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Hints for finding a first dev job in the UK

This is very much a guide to how I negotiated the British job scene. Although some of it may be useful to others around the world, it's very UK-centric and others would be better placed to advise on the USA or other places.

I'm 39 and I thought a career in anything had passed me by. I'd recently spent 8 years recovering from my second mental breakdown which had left me with serious depression. I'd been very fortunate that the part-time voluntary work I'd been doing for several years finally led organically to a job in social care helping people with tenancy issues, often due (in part) to mental health issues. I coded very casually in my spare time. Generally butting heads with JavaScript and giving up in fits of frustration. I'd spent 3 months in the care job when at Christmas 2019 I plucked up the courage to do dedicate myself to becoming a developer professionally. I would be offered a full time junior software engineer job in late August. I won't bore you with the whole story but I'll leave you with the takeaways:

  1. FreeCodeCamp was instrumental in my learning. If it got beyond me, I liked to use Colt Steele's bootcamp courses on Udemy to explain it to me in a different way. There's plenty of videos on all manner of topics on Youtube. Just find your own small set of resources and get to work. Anything is valid if it gets you coding.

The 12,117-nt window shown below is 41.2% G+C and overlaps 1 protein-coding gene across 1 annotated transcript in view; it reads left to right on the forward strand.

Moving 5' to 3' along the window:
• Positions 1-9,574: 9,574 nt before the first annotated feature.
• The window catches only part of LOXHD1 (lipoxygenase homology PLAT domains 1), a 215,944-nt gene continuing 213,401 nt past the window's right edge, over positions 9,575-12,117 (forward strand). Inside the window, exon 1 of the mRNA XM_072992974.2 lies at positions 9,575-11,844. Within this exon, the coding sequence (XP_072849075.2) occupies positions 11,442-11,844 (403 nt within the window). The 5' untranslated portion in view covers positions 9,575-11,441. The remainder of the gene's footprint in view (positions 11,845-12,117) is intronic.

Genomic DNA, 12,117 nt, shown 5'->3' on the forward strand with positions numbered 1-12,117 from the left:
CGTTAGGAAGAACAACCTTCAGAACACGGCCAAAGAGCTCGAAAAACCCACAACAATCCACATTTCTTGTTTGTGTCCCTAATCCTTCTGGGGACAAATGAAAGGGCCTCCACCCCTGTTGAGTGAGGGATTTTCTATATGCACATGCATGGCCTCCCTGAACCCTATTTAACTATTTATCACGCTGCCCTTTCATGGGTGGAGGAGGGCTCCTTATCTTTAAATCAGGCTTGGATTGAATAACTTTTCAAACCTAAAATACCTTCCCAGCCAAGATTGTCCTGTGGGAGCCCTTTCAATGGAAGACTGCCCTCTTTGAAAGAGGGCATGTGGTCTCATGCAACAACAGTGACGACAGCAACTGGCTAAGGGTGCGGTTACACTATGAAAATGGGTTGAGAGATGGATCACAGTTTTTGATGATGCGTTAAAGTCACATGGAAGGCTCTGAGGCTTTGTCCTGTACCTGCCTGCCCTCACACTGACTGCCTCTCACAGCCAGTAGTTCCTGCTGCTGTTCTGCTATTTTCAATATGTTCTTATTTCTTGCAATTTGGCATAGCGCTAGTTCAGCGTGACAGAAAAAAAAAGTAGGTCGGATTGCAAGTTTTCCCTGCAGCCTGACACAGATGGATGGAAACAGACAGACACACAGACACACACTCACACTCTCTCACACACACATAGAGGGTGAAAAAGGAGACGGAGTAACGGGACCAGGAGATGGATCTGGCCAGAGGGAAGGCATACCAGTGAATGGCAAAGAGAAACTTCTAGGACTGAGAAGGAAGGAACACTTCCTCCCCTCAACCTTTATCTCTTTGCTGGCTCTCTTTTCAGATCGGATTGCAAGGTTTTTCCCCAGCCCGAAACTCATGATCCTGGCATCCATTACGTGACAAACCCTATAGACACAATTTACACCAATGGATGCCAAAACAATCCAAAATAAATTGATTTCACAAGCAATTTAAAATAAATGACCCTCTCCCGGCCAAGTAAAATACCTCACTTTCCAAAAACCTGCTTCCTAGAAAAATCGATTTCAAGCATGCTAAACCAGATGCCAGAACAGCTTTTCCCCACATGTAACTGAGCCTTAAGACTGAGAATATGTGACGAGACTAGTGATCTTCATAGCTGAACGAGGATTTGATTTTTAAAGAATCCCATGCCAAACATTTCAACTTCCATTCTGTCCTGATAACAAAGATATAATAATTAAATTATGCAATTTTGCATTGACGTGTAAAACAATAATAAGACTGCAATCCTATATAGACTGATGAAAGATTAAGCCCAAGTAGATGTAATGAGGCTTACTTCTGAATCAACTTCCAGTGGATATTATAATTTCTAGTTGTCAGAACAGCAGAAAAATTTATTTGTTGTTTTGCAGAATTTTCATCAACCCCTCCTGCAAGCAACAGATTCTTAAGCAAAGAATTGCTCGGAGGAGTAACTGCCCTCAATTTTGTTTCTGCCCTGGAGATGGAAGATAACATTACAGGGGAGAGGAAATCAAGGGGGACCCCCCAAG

2. Build a portfolio page as soon as you know enough HTML and CSS. You can add to it and change it as your skills grow. It's great practice in itself, even before you add in personal projects.

  3. Once you've got the basics, you have the basis to start applying for basic jobs. In the UK, as well as 'junior' jobs, search Indeed and LinkedIn as well as Google for level 3 or 4 apprenticeships. If you're in Scotland, search for degree apprenticeships where you can work while earning a whole degree for free. Companies that offer apprenticeships include Vodaphone, BBC, BGL Group, Sky, Legal and General, Deloitte and FedEx. They'll consider anyone above school leaving age with a love of coding so great if you've had a career break (like me) or discovered programming later in life (also like me). Academic requirements vary by employer. Sign up for their Twitter feeds and/or career newsletters.

  4. Other trainee positions do exist. They might be occasional, but it's worth doing a daily search online.

  5. Harder is the ability to be location flexible. If you don't have family ties, or you're willing to move, then you'll find opportunities easier to come by. I found jobs were generally in the Midlands and London/South East. Living in Scotland, this has meant I'm having to uproot myself. Which isn't easy as a single person, let alone if you had a family.

  6. Use Twitter or to build up a network of fellow beginners. You'll find their stories inspirational and when you get your own wins, they'll cheer you on, too.

  7. Tailor every application specifically to the advert. Employers can sniff out a generic covering letter a mile away.

  8. Make your CV look good. Use Canva or a similar editor to make yours look sharp.

  9. Get your CV checked by at least one impartial individual. Ask your contacts on Twitter, or try Reddit.

  10. Don't give up when you get ghosted or rejected. Keep reflecting on how to make your application match the next job more closely and keep trying. You'll find your niche eventually.

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